The inquest was held on Monday at the Military Hospital, Devonport.

Elizabeth Carder, his widow, said her husband was a coal carter, of Paignton, at the time of joining the army on June 14th. In his letters, which were not despondent, he complained that he suffered from eczema in his legs and they did not get better. This seemed to worry him a little. He had never threatened his life. He did not complain about joining up, but was quite willing, and it was his ambition to get on in the army.

Corporal T Stonelake said deceased was a private in his company. He was not so quick, but was a man of good character and tried to do his best. He complained at times of pains in his head. On Friday night at ten deceased was in his bed, but at roll-call on Saturday morning at 5.30 he did not answer. Witness heard that he had been found with his throat cut in a lavatory, and had him removed.

In answer to a juryman, witness said each time he complained of his head he declined to see the doctor. Bandsman Alfred Stevens proved finding the body.

P S Pryor said he was called and found near the body a blood-stained razor quite closed. There was nothing on the body or in his kit to indicate any reason for the act.

Geo. Lionel Preston, surgeon, attached to the hospital, said that life was extinct when the body was brought in at [time illegible], death being due to hemorrhage through the wound in the throat. The surgeon added, in reply to the foreman, that the disease would probably make duty irksome and might affect deceased's mind.

Capt R M Kirkpatrick Cameron gave evidence that deceased had a clean sheet. He had unofficially heard that deceased had complained that he suffered from sleeplessness in consequence of eczema.

The Coroner said the jury would no doubt express their deep and sincere sympathy with the widow and children. Deceased joined up to do his bit willingly and without appeal, and was no doubt suffering from unsound mind consequent on the change in his life, the nature of his complaint, and its consequent cause of sleeplessness.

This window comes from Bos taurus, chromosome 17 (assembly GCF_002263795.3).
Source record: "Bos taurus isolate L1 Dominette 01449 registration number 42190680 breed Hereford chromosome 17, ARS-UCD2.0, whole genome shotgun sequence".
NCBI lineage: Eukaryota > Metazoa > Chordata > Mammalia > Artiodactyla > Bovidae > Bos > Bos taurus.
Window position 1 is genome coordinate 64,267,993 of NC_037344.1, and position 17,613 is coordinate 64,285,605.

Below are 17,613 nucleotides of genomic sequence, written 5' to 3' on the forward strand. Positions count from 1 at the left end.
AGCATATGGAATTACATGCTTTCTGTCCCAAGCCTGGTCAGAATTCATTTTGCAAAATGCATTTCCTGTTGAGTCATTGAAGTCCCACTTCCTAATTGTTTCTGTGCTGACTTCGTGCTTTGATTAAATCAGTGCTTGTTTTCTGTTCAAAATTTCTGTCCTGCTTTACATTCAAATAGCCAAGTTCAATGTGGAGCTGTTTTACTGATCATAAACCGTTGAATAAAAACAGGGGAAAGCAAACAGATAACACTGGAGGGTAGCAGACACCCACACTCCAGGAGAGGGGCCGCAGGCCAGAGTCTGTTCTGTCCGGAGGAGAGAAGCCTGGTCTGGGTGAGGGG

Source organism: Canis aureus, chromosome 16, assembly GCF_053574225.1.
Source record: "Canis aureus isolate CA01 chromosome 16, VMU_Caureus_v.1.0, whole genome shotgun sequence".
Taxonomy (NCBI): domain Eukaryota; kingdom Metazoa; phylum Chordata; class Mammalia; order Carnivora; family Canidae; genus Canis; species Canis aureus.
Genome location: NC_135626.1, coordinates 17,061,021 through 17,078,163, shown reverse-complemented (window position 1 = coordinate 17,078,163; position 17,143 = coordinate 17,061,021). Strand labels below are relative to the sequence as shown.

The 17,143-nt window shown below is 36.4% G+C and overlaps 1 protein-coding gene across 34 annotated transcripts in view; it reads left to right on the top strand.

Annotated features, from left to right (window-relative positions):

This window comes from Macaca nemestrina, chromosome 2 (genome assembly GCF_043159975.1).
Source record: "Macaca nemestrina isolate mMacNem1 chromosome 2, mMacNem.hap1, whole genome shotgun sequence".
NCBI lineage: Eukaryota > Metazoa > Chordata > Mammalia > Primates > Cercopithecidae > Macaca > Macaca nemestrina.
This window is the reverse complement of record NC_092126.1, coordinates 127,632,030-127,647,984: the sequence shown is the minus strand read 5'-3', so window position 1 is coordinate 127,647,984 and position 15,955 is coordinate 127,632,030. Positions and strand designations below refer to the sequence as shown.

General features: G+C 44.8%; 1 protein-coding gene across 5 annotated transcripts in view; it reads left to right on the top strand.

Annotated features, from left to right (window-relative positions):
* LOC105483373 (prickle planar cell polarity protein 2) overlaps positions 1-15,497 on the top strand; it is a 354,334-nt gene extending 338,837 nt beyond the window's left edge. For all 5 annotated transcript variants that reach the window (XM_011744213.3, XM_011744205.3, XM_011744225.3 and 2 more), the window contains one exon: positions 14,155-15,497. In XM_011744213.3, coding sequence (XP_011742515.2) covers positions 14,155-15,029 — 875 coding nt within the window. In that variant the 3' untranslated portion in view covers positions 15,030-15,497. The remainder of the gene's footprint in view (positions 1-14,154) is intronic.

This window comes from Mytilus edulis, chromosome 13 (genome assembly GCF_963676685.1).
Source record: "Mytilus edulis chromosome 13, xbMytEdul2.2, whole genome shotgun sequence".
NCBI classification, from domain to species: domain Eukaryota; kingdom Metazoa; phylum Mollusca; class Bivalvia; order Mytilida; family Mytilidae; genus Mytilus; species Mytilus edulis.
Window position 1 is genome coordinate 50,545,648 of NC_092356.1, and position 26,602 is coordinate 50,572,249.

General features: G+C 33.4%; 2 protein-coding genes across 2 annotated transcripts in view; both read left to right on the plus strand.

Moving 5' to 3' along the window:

The jury returned a verdict that deceased took his life while of unsound mind, expressed sympathy with and gave their fees to the widow.

The following week the Chronicle included an announcement of James' death and burial:


Carder: July 29th at Granby Barracks, Devonport [illegible ...] husband of Lizzie Carder, Welk Street, Paignton, and third son of the late Mr and Mrs Samuel Carder, of Dartmouth, age 37, interred at Paignton Cemetery August 5th


James was just as much a victim of the war as those killed or wounded in action. No doubt for this reason, he was commemorated along with his brothers Richard and Frederick on the town War Memorial.

Dartmouth Town Memorial
Dartmouth Town Memorial

Along with his brother Richard, he is also commemorated on the Paignton War Memorial.

Paignton War Memorial
Carder brothers on Paignton war memorial
Paignton War Memorial


Names listed on Paignton War Memorial


Information Held on Database

Forenames:Ernest James Triggs
Alternative Forenames:James
Service Number:26750
Military Unit:3rd Bn Devonshire Regiment
Date of Death:29 Jul 1916
Age at Death:37
Cause of Death:Suicide
Action Resulting in Death:
Place of Death:Granby Barracks Devonport
Place of Burial:Paignton, Devon
Born or Lived in Dartmouth?Yes
On Dartmouth War Memorial?Yes
On St Saviour's Memorials?No
On St Petrox Memorials?No
On Flavel Church Memorials?No
In Longcross Cemetery?No
In St Clement's Churchyard?No
On a Private Memorial?No
On Another Memorial?Yes
Name of Other Memorial:Paignton War Memorial

This information was last updated on Saturday 29 July 2017 at 23:38:04.